Radiation therapy side effects of vulvar cancer

Radiation therapy is delivered by exposing cancer cells to high-energy rays or particles to destroy them. The most common method of radiation therapy is known as external beam radiation or teletherapy. With this method, a beam from a machine outside the body is focused in the area of the cancer. Treatment usually involves receiving teletherapy for five days a week for about six weeks. The side effects for this method of radiation therapy include a skin reaction like a sunburn on the outside of the skin, fat...

Side effects of vulvar cancer surgery

The consequences of curative surgery can be psychologically devastating, as vulvar surgery can result in lifelong anatomic alterations. Sexual dysfunction is common because of loss of clitoris in some clinical situations and in general because of alteration in body image. Lower extremity lymphedema (leg swelling) can occur, causing difficulty walking, pain, recurrent infections and disfigurement. Therefore, all therapy includes pretreatment counseling about sexual and physical function. If the cancer has sp...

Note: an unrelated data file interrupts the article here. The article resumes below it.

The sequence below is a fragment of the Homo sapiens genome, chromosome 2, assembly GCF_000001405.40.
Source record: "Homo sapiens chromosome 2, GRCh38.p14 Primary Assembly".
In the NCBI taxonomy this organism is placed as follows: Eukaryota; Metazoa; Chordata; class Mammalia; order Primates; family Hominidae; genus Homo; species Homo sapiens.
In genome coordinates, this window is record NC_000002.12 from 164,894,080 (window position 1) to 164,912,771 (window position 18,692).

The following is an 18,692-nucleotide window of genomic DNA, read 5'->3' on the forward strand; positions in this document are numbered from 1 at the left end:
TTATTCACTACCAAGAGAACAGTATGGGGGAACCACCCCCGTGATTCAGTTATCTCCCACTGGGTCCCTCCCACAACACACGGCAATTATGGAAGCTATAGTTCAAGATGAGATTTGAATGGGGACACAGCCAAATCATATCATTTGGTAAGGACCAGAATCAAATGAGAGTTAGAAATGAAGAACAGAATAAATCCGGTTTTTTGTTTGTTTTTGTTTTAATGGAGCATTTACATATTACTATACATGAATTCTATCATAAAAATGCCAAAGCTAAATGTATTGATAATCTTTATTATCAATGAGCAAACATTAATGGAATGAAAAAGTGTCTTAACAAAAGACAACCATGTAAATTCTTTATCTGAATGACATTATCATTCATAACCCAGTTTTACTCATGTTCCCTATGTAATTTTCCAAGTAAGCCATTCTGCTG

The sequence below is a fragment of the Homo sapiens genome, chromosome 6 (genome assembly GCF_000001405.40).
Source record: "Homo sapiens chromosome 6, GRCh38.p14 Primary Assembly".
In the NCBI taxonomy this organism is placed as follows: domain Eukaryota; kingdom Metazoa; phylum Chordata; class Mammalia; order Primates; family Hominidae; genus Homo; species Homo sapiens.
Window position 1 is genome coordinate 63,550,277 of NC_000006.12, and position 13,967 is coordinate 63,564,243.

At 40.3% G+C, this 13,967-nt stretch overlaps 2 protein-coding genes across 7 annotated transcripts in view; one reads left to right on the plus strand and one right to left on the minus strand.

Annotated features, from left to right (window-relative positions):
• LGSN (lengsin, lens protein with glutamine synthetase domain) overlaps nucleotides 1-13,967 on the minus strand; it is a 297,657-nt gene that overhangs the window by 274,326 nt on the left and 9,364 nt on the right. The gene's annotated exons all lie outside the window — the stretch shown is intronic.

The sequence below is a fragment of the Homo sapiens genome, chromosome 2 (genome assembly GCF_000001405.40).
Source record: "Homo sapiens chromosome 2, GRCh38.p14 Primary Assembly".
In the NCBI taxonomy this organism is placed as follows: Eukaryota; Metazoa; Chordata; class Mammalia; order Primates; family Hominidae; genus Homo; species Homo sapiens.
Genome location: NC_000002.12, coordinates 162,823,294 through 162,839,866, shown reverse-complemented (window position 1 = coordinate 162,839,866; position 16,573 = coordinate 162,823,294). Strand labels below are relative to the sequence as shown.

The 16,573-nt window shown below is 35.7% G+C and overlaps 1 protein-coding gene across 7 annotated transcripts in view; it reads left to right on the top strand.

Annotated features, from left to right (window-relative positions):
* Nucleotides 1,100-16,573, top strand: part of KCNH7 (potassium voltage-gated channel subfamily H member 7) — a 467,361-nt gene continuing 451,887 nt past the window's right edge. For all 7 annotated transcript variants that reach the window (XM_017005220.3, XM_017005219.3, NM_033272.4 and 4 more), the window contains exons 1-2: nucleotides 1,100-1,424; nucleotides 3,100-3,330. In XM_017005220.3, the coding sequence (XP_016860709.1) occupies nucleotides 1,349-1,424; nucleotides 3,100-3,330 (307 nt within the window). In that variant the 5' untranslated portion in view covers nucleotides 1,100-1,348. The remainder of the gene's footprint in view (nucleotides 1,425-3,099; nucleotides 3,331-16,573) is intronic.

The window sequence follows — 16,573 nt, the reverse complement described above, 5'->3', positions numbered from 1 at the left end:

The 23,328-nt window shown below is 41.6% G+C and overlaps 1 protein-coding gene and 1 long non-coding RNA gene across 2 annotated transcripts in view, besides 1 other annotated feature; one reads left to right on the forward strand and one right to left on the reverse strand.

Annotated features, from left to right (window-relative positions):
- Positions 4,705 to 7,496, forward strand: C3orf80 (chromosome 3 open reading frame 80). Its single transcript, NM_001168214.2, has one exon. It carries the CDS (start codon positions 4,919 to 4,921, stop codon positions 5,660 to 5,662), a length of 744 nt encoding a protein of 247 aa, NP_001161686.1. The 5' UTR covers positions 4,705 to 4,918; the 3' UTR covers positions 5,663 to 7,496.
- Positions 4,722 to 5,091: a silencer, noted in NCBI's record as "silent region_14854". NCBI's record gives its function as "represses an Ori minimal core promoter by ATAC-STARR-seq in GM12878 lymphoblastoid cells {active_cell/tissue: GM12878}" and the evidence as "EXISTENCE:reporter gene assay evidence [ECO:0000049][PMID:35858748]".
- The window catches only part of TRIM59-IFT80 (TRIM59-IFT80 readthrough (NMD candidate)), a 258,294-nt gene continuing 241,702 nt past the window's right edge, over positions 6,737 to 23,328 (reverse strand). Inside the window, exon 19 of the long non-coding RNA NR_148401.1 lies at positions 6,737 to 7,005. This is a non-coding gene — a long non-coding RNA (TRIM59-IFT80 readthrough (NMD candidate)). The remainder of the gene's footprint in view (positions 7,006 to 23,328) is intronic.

Questions a woman may want to ask her doctor before treatment begins for vulvar cancer

Here are some questions a woman may want to ask her doctor before treatment begins: What is my diagnosis? What is the stage of the disease? What are my treatment choices? Which do you recommend for me? Why? What are the chances that the treatment will be successful? Would a clinical trial be appropriate for me? What are the risks and possible side effects of each treatment? How long will my treatment last? Will I have to change my normal activities? What is the treatment likely to cost?

Three vulvar cancer treatments

There are treatments for all patients with cancer of the vulva. Three kinds of treatment are used: Surgery (taking out the cancer in an operation) Radiation therapy (using high-dose x-rays or other high-energy rays to kill cancer cells) Chemotherapy (using drugs to kill cancer cells) A doctor may use just one method or combine methods to treat the cancer most effectively; however, surgery is the most common treatment of cancer of the vulva. The standard therapy for cancer localized to the vulva includes rad...